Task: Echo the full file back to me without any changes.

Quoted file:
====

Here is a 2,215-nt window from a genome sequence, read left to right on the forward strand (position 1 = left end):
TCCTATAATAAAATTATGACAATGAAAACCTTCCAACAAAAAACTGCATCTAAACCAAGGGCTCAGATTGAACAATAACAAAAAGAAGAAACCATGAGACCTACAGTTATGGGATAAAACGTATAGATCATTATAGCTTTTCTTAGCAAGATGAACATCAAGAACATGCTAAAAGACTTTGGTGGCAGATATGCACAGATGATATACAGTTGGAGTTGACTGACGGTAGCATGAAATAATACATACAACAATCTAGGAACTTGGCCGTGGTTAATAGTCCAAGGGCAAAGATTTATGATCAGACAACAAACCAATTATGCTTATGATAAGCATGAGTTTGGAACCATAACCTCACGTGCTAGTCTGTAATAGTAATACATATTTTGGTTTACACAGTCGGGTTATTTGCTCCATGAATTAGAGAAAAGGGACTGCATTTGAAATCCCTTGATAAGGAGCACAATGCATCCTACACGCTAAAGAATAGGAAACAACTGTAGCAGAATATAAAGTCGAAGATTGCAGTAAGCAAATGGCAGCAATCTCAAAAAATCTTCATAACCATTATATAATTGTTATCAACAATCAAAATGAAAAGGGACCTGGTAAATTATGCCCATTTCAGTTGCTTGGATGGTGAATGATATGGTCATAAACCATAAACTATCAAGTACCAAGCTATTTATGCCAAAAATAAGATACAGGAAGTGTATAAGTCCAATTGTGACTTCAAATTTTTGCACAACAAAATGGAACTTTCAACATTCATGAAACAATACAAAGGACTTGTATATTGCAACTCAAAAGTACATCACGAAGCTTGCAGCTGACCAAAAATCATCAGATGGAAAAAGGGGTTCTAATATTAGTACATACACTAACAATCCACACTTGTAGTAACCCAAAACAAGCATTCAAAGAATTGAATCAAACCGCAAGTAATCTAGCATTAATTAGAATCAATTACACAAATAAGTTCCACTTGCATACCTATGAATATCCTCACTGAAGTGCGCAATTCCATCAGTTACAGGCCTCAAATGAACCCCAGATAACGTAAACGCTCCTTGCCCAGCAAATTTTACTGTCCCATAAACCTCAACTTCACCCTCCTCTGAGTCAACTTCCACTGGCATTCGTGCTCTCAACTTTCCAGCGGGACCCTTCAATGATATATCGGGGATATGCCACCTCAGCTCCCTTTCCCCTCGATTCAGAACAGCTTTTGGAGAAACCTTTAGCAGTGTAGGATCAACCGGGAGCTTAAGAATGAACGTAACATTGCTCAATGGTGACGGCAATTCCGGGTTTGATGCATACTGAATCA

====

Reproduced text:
Here is a 2,215-nt window from a genome sequence, read left to right on the forward strand (position 1 = left end):
TCCTATAATAAAATTATGACAATGAAAACCTTCCAACAAAAAACTGCATCTAAACCAAGGGCTCAGATTGAACAATAACAAAAAGAAGAAACCATGAGACCTACAGTTATGGGATAAAACGTATAGATCATTATAGCTTTTCTTAGCAAGATGAACATCAAGAACATGCTAAAAGACTTTGGTGGCAGATATGCACAGATGATATACAGTTGGAGTTGACTGACGGTAGCATGAAATAATACATACAACAATCTAGGAACTTGGCCGTGGTTAATAGTCCAAGGGCAAAGATTTATGATCAGACAACAAACCAATTATGCTTATGATAAGCATGAGTTTGGAACCATAACCTCACGTGCTAGTCTGTAATAGTAATACATATTTTGGTTTACACAGTCGGGTTATTTGCTCCATGAATTAGAGAAAAGGGACTGCATTTGAAATCCCTTGATAAGGAGCACAATGCATCCTACACGCTAAAGAATAGGAAACAACTGTAGCAGAATATAAAGTCGAAGATTGCAGTAAGCAAATGGCAGCAATCTCAAAAAATCTTCATAACCATTATATAATTGTTATCAACAATCAAAATGAAAAGGGACCTGGTAAATTATGCCCATTTCAGTTGCTTGGATGGTGAATGATATGGTCATAAACCATAAACTATCAAGTACCAAGCTATTTATGCCAAAAATAAGATACAGGAAGTGTATAAGTCCAATTGTGACTTCAAATTTTTGCACAACAAAATGGAACTTTCAACATTCATGAAACAATACAAAGGACTTGTATATTGCAACTCAAAAGTACATCACGAAGCTTGCAGCTGACCAAAAATCATCAGATGGAAAAAGGGGTTCTAATATTAGTACATACACTAACAATCCACACTTGTAGTAACCCAAAACAAGCATTCAAAGAATTGAATCAAACCGCAAGTAATCTAGCATTAATTAGAATCAATTACACAAATAAGTTCCACTTGCATACCTATGAATATCCTCACTGAAGTGCGCAATTCCATCAGTTACAGGCCTCAAATGAACCCCAGATAACGTAAACGCTCCTTGCCCAGCAAATTTTACTGTCCCATAAACCTCAACTTCACCCTCCTCTGAGTCAACTTCCACTGGCATTCGTGCTCTCAACTTTCCAGCGGGACCCTTCAATGATATATCGGGGATATGCCACCTCAGCTCCCTTTCCCCTCGATTCAGAACAGCTTTTGGAGAAACCTTTAGCAGTGTAGGATCAACCGGGAGCTTAAGAATGAACGTAACATTGCTCAATGGTGACGGCAATTCCGGGTTTGATGCATACTGAATCA